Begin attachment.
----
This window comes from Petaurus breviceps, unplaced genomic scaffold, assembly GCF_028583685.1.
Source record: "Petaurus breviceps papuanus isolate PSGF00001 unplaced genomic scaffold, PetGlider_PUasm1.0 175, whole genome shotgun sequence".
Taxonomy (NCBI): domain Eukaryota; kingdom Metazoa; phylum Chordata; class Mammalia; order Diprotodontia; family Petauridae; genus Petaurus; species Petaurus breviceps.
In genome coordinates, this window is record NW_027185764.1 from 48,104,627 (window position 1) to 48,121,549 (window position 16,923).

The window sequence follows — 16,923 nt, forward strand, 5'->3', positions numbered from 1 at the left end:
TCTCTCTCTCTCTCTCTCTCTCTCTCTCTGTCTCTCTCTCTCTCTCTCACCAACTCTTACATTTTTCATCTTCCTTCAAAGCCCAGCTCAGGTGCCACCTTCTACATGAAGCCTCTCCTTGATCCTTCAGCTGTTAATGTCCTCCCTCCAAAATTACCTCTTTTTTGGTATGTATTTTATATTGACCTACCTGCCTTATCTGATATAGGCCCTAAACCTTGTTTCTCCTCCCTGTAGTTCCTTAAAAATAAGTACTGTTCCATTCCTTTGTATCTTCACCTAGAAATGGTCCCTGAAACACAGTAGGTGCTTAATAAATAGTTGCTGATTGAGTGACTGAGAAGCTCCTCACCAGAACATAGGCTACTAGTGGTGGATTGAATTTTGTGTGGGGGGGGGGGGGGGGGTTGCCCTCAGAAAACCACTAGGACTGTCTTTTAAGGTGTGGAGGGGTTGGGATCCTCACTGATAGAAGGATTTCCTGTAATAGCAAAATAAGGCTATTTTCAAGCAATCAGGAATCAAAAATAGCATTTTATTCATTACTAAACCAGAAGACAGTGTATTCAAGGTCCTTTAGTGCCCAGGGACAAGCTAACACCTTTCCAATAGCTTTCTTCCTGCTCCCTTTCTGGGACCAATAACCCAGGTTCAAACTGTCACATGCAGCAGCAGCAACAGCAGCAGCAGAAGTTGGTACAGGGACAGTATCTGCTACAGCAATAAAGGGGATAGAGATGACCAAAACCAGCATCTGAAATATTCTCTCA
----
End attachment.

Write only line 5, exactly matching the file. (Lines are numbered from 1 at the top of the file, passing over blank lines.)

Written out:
The window sequence follows — 16,923 nt, forward strand, 5'->3', positions numbered from 1 at the left end: